Following the defeat of the English at the battle of the Yellow Ford in 1598, many of the southern Gaelic clans began to come out to the side of Hugh Mór O’ Neill. In particular, the Munster clans, smarting from the defeat of the FitzGeralds of Desmond, tried once again to rid their territories of the Protestant English invaders. So fierce was their anger that the newly arrived planters fled in disarray back to England.
In Leinster, the O’Byrnes, O’Moores and other clans were pressing hard on the English held Pale around Dublin again driving out the settlers that had come into their land.
Connaught had fallen under the almost total control of Hugh Rua O’Donnell. The Irish held a deep belief that the King of Spain and the Pope would send troops and weaponry. This was also the English authorities in Dublin believed and fearing that they would be overcome and destroyed, tried to make a treaty with Hugh O’Neill, the most powerful Gaelic lord in Ireland. However, this was not what Queen Elizabeth wanted. She regarded O’Neill as nothing more than a base traitor and desired his destruction. She was also aware that if Ireland was to fall into the hands of the Spanish, England itself would be in grave danger forcing her to spare no expense in raising the largest army ever to invade Ireland.
The army was put under the control of the 2nd earl of Essex, Robert Devereux, a favourite of Elizabeth, at his own personal request, and with a promise to defeat O’Neill, to her majesty.
Devereux arrives with over 17,000 English troops
Devereux was given command of 16,000-foot soldiers and 1,300 mounted and set out for Ireland in April 1599 as the new Lord Lieutenant. As he neared Dublin a ship carrying the pro-English 13th Earl of Kildare, William FitzGerald, and 18 other chiefs of Meath and Fingall came out to meet him. However, there were heavy seas and their ship capsized taking the lords down with it.
When Devereux, at last, reached Dublin he received information that O’Neill had instructed the Leinster and Munster clans to attack English supply lines and the Pale itself. To offset this he turned his army south rather than north towards Ulster for a confrontation with the O’Neill.
Robert Devereux delivered the town of Maryborough from a siege, left a large garrison in Carlow and an even larger one in Athy depleting his force by more than 1,000 men in doing so. As his army marched they met resistance from the Leinster clans and in Queen’s County (modern Laois) they were ambushed by the O’Moores in a ravine which afterwards was called the Pass of the Plumes (Bearna na gCléiti) and lost three officers and a number of men. The pass got its name from the number of feathered hats the Irish collected on the field afterwards. From here Devereux then led his army to Cahir Castle on the River Suir, in Tipperary, where he spent 4 days taking the castle from rebel forces under James Galdi Butler. Elizabeth II was not impressed by this achievement considering the defenders to be mere rabble.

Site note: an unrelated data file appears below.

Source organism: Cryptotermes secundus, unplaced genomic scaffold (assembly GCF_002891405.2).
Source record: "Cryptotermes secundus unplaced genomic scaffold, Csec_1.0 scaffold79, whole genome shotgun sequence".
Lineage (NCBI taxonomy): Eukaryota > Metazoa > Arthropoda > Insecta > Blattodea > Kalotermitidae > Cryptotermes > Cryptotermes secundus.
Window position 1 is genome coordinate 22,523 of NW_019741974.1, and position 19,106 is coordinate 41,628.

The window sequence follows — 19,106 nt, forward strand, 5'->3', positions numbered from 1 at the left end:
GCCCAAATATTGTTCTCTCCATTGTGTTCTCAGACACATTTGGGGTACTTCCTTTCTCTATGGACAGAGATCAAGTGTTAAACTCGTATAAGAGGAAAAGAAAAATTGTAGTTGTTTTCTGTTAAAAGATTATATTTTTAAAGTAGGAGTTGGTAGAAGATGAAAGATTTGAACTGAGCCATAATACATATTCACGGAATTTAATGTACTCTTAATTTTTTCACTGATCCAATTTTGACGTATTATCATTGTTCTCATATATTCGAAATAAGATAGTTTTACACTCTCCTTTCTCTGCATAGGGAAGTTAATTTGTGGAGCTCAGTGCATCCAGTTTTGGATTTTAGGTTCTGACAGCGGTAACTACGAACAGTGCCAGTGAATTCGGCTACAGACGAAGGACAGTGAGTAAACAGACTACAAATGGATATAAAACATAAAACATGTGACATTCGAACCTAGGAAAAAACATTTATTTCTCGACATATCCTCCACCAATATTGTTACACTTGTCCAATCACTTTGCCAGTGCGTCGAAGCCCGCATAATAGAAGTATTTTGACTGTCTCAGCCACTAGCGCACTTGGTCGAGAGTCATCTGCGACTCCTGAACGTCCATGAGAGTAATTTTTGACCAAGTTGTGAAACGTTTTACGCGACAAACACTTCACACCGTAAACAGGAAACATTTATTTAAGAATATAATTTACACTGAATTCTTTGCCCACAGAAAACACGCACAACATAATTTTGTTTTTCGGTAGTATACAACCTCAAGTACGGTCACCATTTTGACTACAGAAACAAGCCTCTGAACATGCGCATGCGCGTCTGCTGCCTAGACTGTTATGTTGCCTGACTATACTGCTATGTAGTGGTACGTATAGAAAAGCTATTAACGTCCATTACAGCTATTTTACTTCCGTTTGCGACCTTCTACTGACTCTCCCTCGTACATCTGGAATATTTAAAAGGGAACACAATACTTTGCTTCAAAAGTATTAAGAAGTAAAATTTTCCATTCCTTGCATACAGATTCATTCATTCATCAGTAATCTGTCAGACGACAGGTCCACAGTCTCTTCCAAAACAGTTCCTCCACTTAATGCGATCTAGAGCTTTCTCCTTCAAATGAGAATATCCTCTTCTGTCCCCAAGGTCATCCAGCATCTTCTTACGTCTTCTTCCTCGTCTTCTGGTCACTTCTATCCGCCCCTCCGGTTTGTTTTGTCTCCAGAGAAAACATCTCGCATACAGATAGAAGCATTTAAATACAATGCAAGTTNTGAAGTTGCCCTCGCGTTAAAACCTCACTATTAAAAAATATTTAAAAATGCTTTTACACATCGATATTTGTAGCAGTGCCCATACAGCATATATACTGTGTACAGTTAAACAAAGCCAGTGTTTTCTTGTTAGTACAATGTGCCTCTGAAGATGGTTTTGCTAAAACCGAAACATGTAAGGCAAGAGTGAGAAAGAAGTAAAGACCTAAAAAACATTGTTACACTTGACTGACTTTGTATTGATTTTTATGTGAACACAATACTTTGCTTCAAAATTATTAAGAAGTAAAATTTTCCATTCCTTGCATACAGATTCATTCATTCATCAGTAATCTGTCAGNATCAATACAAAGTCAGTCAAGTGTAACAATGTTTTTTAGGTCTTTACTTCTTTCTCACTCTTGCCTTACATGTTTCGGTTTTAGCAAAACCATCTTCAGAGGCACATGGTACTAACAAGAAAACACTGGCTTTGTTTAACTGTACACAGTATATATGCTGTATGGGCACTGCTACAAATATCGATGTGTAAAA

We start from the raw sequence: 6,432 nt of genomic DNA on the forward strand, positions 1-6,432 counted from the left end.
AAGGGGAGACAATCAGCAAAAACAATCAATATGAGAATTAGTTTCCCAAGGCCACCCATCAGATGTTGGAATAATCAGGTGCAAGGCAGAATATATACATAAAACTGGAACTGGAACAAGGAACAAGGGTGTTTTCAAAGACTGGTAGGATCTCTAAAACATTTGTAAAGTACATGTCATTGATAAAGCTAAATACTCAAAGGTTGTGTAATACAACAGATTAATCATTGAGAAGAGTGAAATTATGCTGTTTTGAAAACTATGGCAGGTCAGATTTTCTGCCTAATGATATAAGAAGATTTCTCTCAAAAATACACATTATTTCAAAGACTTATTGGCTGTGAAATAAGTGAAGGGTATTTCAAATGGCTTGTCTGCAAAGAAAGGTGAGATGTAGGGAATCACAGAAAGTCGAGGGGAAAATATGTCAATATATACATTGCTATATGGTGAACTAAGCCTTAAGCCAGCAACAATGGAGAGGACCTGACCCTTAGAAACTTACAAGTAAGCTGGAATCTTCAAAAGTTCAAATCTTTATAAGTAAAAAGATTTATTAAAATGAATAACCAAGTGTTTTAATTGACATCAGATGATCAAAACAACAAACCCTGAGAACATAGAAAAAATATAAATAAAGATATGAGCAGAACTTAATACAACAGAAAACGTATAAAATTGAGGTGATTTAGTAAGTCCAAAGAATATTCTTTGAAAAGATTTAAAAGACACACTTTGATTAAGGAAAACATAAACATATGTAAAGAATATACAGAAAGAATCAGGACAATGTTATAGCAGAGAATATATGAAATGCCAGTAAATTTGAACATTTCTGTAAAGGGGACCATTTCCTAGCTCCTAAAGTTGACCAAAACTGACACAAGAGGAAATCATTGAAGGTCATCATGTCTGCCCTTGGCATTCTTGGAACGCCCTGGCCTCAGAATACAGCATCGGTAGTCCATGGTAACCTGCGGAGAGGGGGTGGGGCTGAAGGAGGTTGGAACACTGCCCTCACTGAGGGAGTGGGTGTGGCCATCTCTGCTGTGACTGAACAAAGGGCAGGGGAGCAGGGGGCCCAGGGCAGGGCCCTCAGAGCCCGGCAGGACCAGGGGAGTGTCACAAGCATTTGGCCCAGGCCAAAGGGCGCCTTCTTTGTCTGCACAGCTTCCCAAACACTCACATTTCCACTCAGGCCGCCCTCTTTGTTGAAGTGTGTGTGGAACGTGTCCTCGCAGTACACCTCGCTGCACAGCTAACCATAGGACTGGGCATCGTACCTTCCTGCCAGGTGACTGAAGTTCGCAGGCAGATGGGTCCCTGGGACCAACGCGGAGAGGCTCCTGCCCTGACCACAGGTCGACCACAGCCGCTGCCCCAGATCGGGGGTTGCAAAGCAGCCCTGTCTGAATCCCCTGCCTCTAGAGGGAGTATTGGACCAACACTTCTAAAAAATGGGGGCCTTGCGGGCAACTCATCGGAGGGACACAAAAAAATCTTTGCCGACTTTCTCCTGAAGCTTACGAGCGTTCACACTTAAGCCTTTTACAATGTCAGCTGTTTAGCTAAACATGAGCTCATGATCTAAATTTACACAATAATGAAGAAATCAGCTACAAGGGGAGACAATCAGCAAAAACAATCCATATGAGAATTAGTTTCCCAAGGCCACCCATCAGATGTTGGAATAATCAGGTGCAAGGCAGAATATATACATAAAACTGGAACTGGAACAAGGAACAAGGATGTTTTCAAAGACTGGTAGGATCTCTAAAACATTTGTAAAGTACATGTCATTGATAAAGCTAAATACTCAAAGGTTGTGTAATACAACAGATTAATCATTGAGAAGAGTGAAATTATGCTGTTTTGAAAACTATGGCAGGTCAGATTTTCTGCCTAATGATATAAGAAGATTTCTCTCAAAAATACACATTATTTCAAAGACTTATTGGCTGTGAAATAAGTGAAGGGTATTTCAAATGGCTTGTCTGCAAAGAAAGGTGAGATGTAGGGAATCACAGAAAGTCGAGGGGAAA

The downfall of Robert Devereux
By the time Devereux did cross the Suir, en route to Limerick, he was losing men not only to Irish skirmishers but also to sickness. In London, Elizabeth was growing increasingly impatient with the less than satisfying results of Devereux’s campaign to date and was listening to Devereux’s detractors.
By the end of August Devereux had achieved very little in putting down the Munster rebellion so he struck out towards Dublin. O’ Neill and his Ulster men were on the move south towards that city also. The two forces met on the river Lurgan near Drumcondrath. O’ Neill asked to parley and Essex agreed. Together they worked out a peace treaty that would last for 6 weeks and would then be renewed for another 6 weeks and so on until the following May. If one side was to break the treaty then they would be bound in honour to give notice of 2 weeks.
Elizabeth was not amused. She did not want this treaty and reprimanded Devereux by letter. He decided to go to England to state his case in person to the Queen, even though she had forbidden this. He was aware of enemies undermining him thereby engaging in a whispering game. The Queen was angry and had him put under house arrest. She appointed one of those who had undermined him, Lord Mountjoy, as Lord Lieutenant of Ireland.
In 1601, Devereux, by now accused of conspiring against the queen was beheaded at the Tower of London on February 25th.
- A history of Ireland in 250 Episodes by Jonathan Bardon. Gill & Macmillan. Dublin2009.
- A history of Ireland and Her People by Eleanor Hull. G. G. Harrap Limited. 1926
- History of Britain & Ireland, the definitive visual guide by DK. London 2011
- The history of O’More clan – The O’More Clan Society website
- Pass of the Plumes – askaboutireland.ie
- Mountjoy in Ireland by Dr.John McCavitt – theflightoftheearls.net (Web Archive)
- A young Elizabethan man, called Robert Devereux, 1565-1601 – rmg.co.uk
Last updated March 2, 2020.